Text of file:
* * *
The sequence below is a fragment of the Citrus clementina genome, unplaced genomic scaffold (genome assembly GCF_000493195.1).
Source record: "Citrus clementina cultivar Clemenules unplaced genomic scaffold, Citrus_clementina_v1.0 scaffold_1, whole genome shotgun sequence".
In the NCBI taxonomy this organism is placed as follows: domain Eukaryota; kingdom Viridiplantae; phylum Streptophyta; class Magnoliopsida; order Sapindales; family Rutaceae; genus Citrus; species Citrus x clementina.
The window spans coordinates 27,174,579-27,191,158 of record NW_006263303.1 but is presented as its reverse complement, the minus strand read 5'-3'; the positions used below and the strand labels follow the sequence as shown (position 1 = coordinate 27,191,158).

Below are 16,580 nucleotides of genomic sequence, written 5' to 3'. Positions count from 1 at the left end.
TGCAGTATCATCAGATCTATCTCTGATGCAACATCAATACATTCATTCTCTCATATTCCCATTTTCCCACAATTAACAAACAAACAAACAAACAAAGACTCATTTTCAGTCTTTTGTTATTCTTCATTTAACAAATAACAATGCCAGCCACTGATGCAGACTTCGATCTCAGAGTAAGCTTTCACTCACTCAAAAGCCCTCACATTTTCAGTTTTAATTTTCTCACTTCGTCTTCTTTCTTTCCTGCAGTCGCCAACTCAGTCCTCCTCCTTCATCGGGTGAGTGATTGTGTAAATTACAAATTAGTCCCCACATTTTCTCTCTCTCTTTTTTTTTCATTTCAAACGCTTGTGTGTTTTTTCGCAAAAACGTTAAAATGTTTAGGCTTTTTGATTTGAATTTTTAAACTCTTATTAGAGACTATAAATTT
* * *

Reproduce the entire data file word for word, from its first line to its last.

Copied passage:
The sequence below is a fragment of the Citrus clementina genome, unplaced genomic scaffold (genome assembly GCF_000493195.1).
Source record: "Citrus clementina cultivar Clemenules unplaced genomic scaffold, Citrus_clementina_v1.0 scaffold_1, whole genome shotgun sequence".
In the NCBI taxonomy this organism is placed as follows: domain Eukaryota; kingdom Viridiplantae; phylum Streptophyta; class Magnoliopsida; order Sapindales; family Rutaceae; genus Citrus; species Citrus x clementina.
The window spans coordinates 27,174,579-27,191,158 of record NW_006263303.1 but is presented as its reverse complement, the minus strand read 5'-3'; the positions used below and the strand labels follow the sequence as shown (position 1 = coordinate 27,191,158).

Below are 16,580 nucleotides of genomic sequence, written 5' to 3'. Positions count from 1 at the left end.
TGCAGTATCATCAGATCTATCTCTGATGCAACATCAATACATTCATTCTCTCATATTCCCATTTTCCCACAATTAACAAACAAACAAACAAACAAAGACTCATTTTCAGTCTTTTGTTATTCTTCATTTAACAAATAACAATGCCAGCCACTGATGCAGACTTCGATCTCAGAGTAAGCTTTCACTCACTCAAAAGCCCTCACATTTTCAGTTTTAATTTTCTCACTTCGTCTTCTTTCTTTCCTGCAGTCGCCAACTCAGTCCTCCTCCTTCATCGGGTGAGTGATTGTGTAAATTACAAATTAGTCCCCACATTTTCTCTCTCTCTTTTTTTTTCATTTCAAACGCTTGTGTGTTTTTTCGCAAAAACGTTAAAATGTTTAGGCTTTTTGATTTGAATTTTTAAACTCTTATTAGAGACTATAAATTT